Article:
“We have not seen these numbers heading south for processing since 2012”
“The northern cattle market is perhaps only now re-establishing itself under these changes. There are always different prices in different ports, due to freight differentials, but generally, processor prices are now very competitive. At the end of the day the live export supply chain right through to the consumer in Asia is probably more profitable than the boxed meat trade through to Asia, depending on location, but processors are a lot more active up here presently.”
Mr Warriner said the latest quota release for heavy cattle into Indonesia would simply add more demand tension into the equation. “The price will go up, there’s no doubt about that, but it again could give the live export trade the upper hand.”
He said there was no sign of any quotes in the market yet for the heavy cattle opportunity into Indonesia, but typically, cents/kg rates on heavier cattle tended to be a little less than on lighter stock.
“It will be less than the feeder cattle rates, but I’d expect it certainly to be in line with the Vietnam slaughter cattle prices – perhaps even a little more, because of the freight differential,” he said.
Reports suggest heavier cattle for the Vietnam trade in recent weeks have fetched around 220c for cows, 250c for steers delivered Darwin. Slaughter cows for consignment to southern processors have recently been making around 180c, on the scales south of Darwin, plus a monumental freight bill.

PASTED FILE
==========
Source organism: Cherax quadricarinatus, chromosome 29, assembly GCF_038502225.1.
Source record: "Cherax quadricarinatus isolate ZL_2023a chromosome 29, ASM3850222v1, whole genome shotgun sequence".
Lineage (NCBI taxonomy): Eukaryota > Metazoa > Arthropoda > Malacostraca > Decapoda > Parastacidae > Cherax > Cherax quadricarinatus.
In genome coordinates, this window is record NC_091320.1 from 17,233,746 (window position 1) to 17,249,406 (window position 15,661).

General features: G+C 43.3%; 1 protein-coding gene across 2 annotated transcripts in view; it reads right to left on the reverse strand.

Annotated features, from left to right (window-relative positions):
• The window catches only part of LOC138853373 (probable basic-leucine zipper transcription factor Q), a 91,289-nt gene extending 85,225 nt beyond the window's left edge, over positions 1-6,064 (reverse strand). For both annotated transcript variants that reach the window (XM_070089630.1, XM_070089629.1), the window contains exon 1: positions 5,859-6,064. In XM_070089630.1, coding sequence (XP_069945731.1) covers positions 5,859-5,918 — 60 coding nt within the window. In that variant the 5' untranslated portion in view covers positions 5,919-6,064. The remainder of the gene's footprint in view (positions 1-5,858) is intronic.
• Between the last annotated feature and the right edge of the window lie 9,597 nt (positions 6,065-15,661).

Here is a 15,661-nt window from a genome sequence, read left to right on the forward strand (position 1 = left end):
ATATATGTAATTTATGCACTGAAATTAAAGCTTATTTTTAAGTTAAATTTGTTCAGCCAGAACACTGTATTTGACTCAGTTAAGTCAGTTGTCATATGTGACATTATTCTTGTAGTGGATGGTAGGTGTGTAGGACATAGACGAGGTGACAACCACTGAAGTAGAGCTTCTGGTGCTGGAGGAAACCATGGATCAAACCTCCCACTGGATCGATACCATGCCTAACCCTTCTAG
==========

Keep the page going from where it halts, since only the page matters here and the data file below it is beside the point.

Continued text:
“That direct processor/livex competition will only grow with the Indonesian announcement.”
Beef Central asked Mr Warriner whether the arrival of additional heavy cattle demand for Indonesia in coming months would push southern processors out of the market in the north.
“If they want the cattle, they’ll have to pay for them. Indo can certainly out-compete the processors on the same cattle, with the freight component attached, and has always had the capacity to do so.”
“Their cost to process is nothing compared to ours.”
He suggested it could conceivably push the processor’s viable catchment area further south for a period, but Indonesia would “suck-up those 50,000 head pretty quick.”
Mr Warriner suspected the slaughter cattle quota would be fully utilised by the end of September, with supply out of the NT and Queensland, but said it was ‘on the cards’ that Indonesia would again issue more quota for heavy slaughter cattle in the fourth quarter this year.
“It’s always hard to anticipate what Indonesia will do, but they are going to need a lot of slaughter cattle to put any real pressure on that current retail price in Jakarta above 140,000 Rupiah,” he said.
What does it mean for AA Co’s Livingstone plant?
Industry attention is also starting to focus on the impact the Indonesian slaughter cattle opportunity will have on AA Co’s Darwin abattoir project. Many see it (likely liveweights 380-500kg) as providing greater competition for the sort of cattle the plant wants to kill.
The Livingstone plant was built largely on the premise that Indonesia would continue to take lighter cattle only, and before the recent surge in trade in heavy cattle into Vietnam.
While the grinding meat price into the US is surging back to higher levels again this year, local sources say AA Co has not been in the NT market buying a lot of cattle – instead utilising its own herd resources to supply raw material for the plant.